By Renato Opice Blum, Caio Lima, and Camila Rioja
Originally published at the Information Law Journal
Technology is pushing away remaining physical boundaries between countries and people – either in terms of social contact or services rendering. However, conflicting interests strengthen the need for a coherent legislative framework to address contemporary challenges regarding data protection, ownership and cross border information flow.
The million-dollar question as regards technology surpassing existing physical frontiers — as technological services can be rendered oceans apart from the contracting party or even in the cloud — is how legislations can cope with such intricate new business models preserving their countries’ sovereignty and not hindering innovation in global markets.
This article provides brief remarks of important aspects concerning data flow, privacy and protection, including: the recently enacted Brazilian “GDPR”; the current MLAT controversy; first impressions of the CLOUD Act and a Brazilian Central Bank cloud services regulation.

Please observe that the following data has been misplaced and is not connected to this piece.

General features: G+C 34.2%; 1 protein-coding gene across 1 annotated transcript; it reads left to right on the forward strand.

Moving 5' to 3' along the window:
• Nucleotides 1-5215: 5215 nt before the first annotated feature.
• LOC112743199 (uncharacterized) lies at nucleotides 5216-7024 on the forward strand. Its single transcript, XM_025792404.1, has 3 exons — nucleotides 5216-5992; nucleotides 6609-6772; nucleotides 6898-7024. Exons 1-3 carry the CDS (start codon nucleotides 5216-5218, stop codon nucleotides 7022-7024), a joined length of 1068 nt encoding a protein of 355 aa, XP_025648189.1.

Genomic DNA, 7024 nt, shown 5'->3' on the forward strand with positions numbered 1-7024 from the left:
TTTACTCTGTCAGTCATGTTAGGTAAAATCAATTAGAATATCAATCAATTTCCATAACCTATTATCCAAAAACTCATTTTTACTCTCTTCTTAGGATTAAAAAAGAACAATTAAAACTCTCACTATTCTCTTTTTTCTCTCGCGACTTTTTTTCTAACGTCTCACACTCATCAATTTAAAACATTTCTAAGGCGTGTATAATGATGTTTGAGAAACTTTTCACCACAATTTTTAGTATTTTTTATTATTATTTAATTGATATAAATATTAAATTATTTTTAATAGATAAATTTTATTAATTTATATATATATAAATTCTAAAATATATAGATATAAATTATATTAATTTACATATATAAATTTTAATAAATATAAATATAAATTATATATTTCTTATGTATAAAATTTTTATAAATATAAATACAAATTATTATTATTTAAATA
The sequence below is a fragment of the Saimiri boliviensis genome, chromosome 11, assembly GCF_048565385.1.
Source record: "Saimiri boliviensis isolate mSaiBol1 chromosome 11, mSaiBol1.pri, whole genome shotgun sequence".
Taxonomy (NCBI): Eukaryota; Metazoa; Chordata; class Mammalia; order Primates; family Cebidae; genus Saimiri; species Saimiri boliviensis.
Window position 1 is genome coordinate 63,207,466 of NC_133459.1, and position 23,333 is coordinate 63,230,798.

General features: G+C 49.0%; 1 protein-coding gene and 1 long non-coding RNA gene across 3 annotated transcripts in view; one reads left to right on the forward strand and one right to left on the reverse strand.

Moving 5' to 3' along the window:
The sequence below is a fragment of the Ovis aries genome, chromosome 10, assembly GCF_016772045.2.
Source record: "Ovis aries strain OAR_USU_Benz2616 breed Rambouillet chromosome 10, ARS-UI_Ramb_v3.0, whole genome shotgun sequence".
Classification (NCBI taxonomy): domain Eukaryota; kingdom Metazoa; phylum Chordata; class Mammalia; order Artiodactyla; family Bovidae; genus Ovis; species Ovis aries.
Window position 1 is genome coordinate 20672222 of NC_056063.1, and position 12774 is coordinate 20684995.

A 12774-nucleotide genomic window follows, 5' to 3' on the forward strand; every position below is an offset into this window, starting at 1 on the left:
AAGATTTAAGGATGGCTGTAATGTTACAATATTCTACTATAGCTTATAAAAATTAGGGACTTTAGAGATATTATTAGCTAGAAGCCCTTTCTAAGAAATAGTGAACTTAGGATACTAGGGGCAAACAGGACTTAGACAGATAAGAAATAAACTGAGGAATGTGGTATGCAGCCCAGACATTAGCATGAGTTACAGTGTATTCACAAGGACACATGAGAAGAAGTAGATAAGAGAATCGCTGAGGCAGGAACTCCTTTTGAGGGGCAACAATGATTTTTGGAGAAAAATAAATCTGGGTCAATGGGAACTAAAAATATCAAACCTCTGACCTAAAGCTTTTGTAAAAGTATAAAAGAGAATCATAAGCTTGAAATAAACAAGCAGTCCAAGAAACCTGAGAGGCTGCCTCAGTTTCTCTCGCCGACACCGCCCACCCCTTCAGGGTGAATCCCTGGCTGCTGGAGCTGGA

Legislation and Policies as a Barrier to Data Flow As a bit of a background, Brazil’s very first legislation concerning the internet, the Law 12,965 from 2014, best known as “Internet Civil Landmark” is quite recent and underwent a lot of criticism. While still a draft bill, it included provisions regarding the so called “data localization”, which sets forth that information and data should be held in local servers exclusively, irrespective of the location of the parent company or other commercial decisions deemed applicable by the business.